The shift was inevitable given the enforced emaciation of conventional media and the engineered erosion of its size and scale – thousands of journalists and media workers have lost their jobs over the past two years as dozens of media outlets – both large and small - have closed. This includes print titles as well as news TV channels.

While an ecosystem of news and opinion has already been quietly taking shape online over the past few years in Pakistan – first, the rise to power in 2018 of a government openly hostile to media and then, the onset of the Covid-19 pandemic which has made getting news and information difficult from sources other than generally unreliable official sources – there has been an acceleration in both demand and supply of independent sources of information.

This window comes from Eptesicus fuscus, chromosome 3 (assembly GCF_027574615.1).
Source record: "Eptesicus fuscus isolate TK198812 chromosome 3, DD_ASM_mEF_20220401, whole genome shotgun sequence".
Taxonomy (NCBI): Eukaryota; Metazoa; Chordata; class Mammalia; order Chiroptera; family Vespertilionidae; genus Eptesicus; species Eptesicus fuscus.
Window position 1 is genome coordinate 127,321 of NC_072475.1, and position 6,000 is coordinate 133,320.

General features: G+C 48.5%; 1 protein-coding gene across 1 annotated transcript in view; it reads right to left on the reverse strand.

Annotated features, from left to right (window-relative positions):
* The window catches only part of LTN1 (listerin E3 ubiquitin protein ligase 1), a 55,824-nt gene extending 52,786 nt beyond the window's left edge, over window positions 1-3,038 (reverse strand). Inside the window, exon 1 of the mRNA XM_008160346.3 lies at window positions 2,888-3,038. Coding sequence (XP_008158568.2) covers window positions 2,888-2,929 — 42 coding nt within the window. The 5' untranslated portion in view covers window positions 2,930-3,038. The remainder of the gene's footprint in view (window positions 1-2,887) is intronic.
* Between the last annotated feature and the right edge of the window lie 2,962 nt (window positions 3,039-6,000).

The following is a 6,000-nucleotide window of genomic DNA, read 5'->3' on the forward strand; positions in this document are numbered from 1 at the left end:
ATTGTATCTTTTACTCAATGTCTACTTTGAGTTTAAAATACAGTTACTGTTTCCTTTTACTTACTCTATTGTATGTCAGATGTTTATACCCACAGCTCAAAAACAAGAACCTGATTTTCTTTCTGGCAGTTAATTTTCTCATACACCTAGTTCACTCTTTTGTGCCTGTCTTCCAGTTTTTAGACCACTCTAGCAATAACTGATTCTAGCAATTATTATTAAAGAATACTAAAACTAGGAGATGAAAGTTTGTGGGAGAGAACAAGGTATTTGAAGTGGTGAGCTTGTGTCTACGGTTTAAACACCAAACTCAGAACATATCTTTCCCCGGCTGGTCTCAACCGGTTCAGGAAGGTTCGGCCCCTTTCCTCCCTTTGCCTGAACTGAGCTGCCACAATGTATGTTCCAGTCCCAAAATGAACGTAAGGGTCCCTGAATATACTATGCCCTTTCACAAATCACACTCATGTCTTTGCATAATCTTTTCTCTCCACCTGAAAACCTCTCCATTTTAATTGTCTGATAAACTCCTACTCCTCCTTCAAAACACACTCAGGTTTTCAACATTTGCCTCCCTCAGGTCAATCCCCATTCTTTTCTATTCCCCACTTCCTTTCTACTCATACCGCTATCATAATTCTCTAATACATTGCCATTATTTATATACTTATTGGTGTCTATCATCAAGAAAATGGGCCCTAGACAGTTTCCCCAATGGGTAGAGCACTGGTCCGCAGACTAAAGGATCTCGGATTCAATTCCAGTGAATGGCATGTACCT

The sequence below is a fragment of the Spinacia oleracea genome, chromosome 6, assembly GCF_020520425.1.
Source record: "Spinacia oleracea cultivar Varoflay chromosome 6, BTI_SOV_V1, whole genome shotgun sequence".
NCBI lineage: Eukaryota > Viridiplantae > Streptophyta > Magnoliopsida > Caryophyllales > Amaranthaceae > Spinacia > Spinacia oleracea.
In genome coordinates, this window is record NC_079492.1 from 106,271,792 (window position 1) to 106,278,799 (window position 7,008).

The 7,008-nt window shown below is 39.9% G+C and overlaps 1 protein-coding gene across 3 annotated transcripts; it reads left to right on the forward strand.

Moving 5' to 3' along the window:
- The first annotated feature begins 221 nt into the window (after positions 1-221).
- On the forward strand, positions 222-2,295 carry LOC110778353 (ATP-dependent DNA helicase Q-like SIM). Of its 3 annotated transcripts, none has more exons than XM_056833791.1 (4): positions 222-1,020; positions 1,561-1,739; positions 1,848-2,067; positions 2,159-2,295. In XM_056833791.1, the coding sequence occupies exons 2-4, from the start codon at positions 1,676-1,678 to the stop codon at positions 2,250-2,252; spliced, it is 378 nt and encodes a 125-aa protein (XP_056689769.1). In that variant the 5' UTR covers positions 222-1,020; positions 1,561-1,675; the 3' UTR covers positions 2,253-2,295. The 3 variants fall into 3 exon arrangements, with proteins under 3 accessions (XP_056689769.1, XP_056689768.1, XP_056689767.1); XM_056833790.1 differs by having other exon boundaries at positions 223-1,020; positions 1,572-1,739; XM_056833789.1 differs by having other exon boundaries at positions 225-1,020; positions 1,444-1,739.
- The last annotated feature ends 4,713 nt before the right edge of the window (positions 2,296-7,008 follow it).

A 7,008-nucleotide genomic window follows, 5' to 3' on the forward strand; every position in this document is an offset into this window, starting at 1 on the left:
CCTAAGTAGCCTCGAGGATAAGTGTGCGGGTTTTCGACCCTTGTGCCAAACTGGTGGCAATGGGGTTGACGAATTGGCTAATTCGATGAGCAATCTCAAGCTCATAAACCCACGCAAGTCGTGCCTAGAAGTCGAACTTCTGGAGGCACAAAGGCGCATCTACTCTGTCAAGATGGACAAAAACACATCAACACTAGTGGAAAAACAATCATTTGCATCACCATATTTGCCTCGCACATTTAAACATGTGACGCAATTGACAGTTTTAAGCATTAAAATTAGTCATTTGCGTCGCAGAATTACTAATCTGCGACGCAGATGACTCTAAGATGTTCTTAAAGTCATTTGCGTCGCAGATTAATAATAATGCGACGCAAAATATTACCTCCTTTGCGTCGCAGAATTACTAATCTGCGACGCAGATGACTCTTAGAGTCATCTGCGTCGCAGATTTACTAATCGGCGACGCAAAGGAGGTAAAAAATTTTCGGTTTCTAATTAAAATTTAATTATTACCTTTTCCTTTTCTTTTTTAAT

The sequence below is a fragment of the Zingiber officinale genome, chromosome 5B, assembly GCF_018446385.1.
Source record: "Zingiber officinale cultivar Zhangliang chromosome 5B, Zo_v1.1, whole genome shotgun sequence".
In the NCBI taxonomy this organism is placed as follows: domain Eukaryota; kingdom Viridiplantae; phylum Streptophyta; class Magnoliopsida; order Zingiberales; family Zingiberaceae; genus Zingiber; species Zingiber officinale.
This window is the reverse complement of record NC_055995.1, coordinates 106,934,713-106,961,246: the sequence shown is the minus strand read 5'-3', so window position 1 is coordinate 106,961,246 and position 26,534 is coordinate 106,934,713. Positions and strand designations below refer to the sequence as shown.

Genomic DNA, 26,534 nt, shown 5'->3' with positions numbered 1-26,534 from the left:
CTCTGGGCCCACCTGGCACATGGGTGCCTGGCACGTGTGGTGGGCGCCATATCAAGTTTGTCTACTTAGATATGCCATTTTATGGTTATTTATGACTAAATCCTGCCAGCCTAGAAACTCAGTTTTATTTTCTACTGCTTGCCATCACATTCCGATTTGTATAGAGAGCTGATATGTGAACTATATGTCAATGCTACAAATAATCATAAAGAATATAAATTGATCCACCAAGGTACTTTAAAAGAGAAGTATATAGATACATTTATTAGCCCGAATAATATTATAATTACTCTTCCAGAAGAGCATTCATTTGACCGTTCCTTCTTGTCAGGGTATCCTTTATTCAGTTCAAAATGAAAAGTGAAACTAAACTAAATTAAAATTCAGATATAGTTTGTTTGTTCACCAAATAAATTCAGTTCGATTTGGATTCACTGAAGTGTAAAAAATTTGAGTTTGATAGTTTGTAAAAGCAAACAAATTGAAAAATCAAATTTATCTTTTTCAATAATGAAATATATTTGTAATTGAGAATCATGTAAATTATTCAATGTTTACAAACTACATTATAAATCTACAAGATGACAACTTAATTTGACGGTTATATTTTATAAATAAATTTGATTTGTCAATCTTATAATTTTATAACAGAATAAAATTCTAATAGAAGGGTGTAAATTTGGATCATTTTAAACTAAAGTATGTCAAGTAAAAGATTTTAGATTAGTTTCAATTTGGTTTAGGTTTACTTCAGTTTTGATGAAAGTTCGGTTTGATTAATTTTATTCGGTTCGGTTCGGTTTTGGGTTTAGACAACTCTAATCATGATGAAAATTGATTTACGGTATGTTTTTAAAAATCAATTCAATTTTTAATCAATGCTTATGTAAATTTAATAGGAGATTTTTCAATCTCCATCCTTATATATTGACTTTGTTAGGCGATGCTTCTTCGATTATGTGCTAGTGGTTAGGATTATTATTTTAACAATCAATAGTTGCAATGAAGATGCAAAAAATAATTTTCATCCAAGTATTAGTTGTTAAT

The result is a discernibly three-dimensional info-sphere online. First, there is the formidable online presence of conventional media such as newspapers and TV news channels which have a sizeable but routine audience share. This is limited in influence now, though, because what you get here is what has already been published or broadcast offline by them – which is often defined by what news and information is not available rather than what is.

Secondly, there is a growing list of influential journalists and opinion makers – former independent-minded anchorpersons – who have been force-removed from mainstream media as part of the closing spaces policy.